FLDS survivor Flora Jessop: Jeffs' conviction was 'long time coming'

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PHOENIX – Since escaping the polygamous community of Colorado City, Flora Jessop has dedicated her life to raising awareness and advocating for abused children, helping others escape the community.

She was in court when a west Texas jury convicted self-proclaimed prophet of the Fundamentalist Church of Latter Day Saints Warren Jeffs of sexually assaulting a 12-year-old girl and a 14-year-old girl. It took the jury less than four hours to reach their decision. Jeffs could be sentenced to life in prison.

Jessop sat down with Scott Pasmore early Friday morning, after driving 14 hours, to discuss Jeffs’ conviction.

“This has been a long time coming,” she said. “It’s a great victory for all the victims of the FLDS.

“I’ll tell you, we couldn’t have done it without Mike Watkiss and Channel 3, giving us a voice for 20 years,” she continued. “He’s a rock star.”

One of the key pieces of evidence for the prosecution was an audio tape on which Jeffs was heard sexually abusing a young girl. It was difficult for everyone to listen to, but none more than Jessop, who grew up in a polygamous family.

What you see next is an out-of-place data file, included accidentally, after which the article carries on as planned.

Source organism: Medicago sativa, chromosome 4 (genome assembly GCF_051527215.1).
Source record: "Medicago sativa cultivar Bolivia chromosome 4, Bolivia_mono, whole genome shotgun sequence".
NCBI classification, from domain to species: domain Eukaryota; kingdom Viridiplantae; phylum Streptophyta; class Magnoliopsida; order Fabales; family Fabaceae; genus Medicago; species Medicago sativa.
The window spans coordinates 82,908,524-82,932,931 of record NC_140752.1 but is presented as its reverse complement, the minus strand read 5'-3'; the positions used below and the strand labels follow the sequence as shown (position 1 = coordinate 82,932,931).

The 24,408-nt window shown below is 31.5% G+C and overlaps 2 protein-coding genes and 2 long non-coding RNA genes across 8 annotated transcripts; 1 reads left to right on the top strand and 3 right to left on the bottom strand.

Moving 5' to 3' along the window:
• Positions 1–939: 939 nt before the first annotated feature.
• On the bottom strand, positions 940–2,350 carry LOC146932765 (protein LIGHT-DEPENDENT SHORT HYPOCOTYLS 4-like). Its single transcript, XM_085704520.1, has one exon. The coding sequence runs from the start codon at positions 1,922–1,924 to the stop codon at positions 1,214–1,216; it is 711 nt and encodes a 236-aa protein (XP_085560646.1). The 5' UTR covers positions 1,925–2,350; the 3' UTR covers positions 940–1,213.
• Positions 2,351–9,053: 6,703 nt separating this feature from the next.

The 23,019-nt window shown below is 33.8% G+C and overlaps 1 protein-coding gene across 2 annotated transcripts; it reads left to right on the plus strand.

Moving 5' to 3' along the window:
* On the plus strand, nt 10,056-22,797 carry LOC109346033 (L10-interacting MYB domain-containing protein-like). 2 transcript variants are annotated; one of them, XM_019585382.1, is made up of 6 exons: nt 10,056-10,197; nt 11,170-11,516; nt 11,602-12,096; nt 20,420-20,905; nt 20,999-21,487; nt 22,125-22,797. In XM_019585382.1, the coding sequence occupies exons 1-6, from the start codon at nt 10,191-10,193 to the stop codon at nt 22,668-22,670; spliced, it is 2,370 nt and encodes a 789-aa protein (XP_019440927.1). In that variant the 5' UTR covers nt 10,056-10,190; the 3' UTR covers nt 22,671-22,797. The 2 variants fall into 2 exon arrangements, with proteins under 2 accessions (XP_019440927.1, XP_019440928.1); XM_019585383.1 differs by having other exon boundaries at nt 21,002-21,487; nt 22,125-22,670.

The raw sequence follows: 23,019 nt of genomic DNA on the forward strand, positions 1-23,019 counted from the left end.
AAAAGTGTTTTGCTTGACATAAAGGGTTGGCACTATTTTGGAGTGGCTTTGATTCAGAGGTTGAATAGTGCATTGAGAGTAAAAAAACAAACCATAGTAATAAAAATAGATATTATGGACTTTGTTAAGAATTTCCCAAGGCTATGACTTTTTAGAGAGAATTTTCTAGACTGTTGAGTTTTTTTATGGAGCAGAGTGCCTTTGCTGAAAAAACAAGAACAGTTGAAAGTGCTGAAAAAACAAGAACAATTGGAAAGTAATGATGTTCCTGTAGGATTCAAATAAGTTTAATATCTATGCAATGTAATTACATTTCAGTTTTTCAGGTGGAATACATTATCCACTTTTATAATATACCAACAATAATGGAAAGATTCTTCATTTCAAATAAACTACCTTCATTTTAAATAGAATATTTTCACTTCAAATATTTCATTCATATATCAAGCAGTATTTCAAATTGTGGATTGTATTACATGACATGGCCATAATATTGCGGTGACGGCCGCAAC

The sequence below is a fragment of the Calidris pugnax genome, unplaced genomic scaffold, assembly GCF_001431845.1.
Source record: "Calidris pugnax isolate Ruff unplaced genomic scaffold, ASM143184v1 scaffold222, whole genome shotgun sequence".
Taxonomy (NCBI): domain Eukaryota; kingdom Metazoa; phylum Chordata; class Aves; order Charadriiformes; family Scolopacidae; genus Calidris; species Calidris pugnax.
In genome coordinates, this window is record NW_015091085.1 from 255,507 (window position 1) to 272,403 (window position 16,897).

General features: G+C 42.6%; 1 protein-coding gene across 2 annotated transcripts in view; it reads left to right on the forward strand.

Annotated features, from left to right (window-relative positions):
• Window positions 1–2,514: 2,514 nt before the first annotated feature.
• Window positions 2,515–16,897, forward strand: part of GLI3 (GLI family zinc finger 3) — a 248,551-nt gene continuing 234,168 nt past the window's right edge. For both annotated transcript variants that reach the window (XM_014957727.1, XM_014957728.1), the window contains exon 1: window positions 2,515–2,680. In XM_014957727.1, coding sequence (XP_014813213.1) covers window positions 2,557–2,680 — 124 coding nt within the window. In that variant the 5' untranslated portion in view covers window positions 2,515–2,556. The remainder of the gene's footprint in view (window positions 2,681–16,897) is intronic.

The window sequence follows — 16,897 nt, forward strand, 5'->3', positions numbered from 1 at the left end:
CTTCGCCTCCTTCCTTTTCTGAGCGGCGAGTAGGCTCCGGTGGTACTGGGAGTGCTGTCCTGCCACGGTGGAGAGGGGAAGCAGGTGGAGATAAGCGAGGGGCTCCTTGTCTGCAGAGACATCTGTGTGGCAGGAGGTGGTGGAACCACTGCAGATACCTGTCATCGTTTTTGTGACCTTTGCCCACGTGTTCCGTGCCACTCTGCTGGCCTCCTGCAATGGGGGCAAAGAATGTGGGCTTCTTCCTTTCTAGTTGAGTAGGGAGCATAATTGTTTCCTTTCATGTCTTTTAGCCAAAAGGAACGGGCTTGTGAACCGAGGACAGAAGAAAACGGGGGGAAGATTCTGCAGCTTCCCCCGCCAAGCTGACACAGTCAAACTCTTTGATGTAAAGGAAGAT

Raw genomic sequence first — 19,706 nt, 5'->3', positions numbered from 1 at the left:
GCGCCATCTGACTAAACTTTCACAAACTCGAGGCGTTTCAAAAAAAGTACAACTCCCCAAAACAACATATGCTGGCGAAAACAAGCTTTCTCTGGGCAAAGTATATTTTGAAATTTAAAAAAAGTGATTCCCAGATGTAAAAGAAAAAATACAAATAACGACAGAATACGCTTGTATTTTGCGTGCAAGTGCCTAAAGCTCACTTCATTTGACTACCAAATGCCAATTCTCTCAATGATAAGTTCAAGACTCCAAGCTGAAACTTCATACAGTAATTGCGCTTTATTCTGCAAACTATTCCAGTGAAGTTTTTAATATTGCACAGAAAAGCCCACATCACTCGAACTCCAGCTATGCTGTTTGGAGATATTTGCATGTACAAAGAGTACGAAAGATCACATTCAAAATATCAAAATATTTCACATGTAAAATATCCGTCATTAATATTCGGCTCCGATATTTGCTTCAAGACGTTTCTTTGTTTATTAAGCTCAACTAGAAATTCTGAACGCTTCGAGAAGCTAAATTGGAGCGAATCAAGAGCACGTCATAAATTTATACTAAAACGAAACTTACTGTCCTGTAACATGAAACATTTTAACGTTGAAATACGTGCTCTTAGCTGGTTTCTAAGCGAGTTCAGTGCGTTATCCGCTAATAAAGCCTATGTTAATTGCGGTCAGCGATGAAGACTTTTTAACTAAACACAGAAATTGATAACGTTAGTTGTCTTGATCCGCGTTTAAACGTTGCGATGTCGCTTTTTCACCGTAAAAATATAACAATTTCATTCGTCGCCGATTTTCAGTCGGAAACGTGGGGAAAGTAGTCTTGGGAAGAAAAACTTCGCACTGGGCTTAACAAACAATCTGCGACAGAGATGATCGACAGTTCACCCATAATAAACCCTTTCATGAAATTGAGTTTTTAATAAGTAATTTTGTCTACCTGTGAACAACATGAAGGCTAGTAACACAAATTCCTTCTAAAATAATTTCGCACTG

“When I heard the language Warren Jeffs used to these young girls while he was raping them and molesting them, it took be backwards in time to when my dad  used to molest me. He used the same language my dad used to use and I realized the 'systemicness' of the abuses in the FLDS. …

“The cycle has to be broken,” she continued. “The women have to be prosecuted. … If we can’t go after these parents, no victim is going to be safe.”

Jessop says society has to stand up if there’s going to be any real change, pointing out that Texas is the only state to prosecute a member of the FLDS church with the possibility of a significant sentence.

She also pointed out that polygamy is not limited to the FLDS.

“There are numerous polygamous cults out there,” she said. “You cannot live polygamy without abusing women and children because of you have to take away the rights of women to have their emotions.”

Jeffs has a history of trying to preach and run the FLDS from behind bars. While that might happen once he is sentenced in Texas, Jessop has another hope for him.

“He had a quorum of little girls that he called his ‘comfort wives.’ I’m hoping he gets a quorum of husbands while he’s in prison,” she said. “I think that would be a fitting punishment for him.”

Jurors will tackle the issue of sentencing on Friday. The minimum sentence is five years is prison; the maximum is life. It could take them a couple of days for the jury to decide Jeffs' fate.